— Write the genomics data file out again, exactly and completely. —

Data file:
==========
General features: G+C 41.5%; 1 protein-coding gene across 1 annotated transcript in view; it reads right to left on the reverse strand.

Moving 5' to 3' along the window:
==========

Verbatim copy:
General features: G+C 41.5%; 1 protein-coding gene across 1 annotated transcript in view; it reads right to left on the reverse strand.

Moving 5' to 3' along the window: